Both sides were represented solely by their lawyers, a departure from earlier hearings where school parents and children packed the courtroom. Friday's hearing lasted about five minutes.
A judge sided with the city earlier this month when he said the school had not complied with numerous zoning and safety permit requirements.
"Our primary concern was for the health and safety of the occupants of the building, most of whom were children," Michael Garcia, chief assistant city attorney, said in an e-mail. "We are satisfied that the judge agreed with the city's position."
School owner and operator Anahit Grigoryan said the school would reopen after applying for the proper permits.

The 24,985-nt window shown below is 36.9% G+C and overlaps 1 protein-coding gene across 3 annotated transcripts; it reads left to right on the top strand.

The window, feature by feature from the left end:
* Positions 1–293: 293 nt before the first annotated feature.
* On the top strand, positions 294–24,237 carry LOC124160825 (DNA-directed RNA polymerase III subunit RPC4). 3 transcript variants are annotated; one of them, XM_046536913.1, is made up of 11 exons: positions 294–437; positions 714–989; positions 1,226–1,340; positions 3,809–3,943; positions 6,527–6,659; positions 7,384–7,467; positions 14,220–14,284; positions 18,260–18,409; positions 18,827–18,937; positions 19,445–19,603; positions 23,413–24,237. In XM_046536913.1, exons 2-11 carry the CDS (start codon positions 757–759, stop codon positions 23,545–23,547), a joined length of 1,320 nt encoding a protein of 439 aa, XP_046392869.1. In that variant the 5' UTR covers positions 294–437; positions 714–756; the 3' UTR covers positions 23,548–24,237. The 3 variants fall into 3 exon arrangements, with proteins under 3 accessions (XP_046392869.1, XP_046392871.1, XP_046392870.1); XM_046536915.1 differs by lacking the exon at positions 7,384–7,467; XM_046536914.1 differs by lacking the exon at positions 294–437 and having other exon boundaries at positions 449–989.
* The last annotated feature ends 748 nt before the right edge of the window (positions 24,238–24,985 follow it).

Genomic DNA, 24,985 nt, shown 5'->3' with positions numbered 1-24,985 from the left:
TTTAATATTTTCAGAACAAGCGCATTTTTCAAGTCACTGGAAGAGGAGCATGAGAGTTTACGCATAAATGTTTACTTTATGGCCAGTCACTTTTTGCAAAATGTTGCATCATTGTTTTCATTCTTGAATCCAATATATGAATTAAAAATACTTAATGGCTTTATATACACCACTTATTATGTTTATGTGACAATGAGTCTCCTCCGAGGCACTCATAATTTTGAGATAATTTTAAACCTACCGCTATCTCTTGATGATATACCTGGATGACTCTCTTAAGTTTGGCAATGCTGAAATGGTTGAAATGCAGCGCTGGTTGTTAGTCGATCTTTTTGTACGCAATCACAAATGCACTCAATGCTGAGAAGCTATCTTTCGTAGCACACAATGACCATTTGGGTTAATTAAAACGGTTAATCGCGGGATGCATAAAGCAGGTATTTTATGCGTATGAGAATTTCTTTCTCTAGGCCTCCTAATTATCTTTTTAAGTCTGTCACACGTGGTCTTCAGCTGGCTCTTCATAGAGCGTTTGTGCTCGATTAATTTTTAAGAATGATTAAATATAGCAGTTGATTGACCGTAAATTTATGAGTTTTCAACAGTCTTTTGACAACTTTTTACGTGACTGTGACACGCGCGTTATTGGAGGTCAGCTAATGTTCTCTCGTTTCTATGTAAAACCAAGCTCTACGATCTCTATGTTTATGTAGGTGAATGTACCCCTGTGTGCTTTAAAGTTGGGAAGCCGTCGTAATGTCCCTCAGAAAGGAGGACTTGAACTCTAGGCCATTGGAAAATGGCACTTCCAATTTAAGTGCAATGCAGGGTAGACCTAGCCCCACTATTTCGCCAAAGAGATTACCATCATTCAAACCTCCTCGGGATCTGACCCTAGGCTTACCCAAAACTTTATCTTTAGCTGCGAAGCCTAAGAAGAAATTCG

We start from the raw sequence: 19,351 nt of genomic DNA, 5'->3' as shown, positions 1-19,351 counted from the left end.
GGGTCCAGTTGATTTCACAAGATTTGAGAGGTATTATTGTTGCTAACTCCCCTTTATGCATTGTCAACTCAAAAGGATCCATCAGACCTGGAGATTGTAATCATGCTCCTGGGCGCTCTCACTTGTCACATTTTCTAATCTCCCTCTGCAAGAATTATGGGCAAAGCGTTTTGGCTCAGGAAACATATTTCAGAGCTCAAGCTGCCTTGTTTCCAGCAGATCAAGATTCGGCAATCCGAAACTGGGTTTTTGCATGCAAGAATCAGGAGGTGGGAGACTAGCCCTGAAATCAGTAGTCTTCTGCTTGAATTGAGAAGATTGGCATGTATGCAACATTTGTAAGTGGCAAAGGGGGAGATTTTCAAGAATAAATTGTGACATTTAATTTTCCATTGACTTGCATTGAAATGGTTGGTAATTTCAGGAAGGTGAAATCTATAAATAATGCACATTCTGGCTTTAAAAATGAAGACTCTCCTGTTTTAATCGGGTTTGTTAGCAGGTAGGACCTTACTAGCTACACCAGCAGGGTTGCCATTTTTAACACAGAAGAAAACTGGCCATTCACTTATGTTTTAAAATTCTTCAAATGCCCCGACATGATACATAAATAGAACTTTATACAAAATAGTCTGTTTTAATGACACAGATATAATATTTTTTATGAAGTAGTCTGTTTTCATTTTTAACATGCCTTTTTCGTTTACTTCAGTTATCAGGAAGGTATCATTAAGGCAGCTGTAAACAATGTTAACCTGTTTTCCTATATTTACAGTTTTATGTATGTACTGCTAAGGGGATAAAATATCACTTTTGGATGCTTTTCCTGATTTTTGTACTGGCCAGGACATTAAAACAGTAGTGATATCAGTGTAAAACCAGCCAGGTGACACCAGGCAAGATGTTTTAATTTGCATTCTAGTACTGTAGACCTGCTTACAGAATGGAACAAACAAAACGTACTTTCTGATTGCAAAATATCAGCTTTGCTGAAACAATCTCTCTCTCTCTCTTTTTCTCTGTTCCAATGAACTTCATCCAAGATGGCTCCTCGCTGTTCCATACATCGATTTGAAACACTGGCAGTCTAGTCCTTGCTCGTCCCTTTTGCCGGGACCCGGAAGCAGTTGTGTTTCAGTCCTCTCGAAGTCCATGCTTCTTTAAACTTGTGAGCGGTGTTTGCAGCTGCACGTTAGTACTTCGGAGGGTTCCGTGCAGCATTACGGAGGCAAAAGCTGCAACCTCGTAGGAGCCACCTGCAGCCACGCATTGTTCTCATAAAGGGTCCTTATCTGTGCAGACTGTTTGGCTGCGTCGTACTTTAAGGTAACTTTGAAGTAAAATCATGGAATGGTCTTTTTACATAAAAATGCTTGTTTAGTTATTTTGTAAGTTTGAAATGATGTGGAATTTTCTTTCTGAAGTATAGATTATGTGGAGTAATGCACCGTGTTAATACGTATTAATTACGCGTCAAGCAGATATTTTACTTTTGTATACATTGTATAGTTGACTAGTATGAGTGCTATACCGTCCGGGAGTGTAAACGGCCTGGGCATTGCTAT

"We are doing great," she said. "We are fine."
The school initially beat the city in a trial earlier this year that allowed it to hold classes on Foothill Boulevard while working through permit issues. But ultimately, the court found the school hadn't made enough progress.
The K-12 school was scheduled to begin classes Sept. 7. Families were notified they had to enroll at other schools, but could return once Grigoryan's campus reopened, she said.
State law requires families to immediately enroll elsewhere when their school closes. There is no waiting period, a spokeswoman for the Los Angeles County Office of Education said.
The school is a different entity from Scholars Armenian School and Arts Center, which Grigoryan had owned and operated at a Grandview Avenue location.
The company filed for bankruptcy last year and continues litigation against its former landlord.
Grigoryan lost about 40 students to Burbank Unified last spring during that closure, district officials said.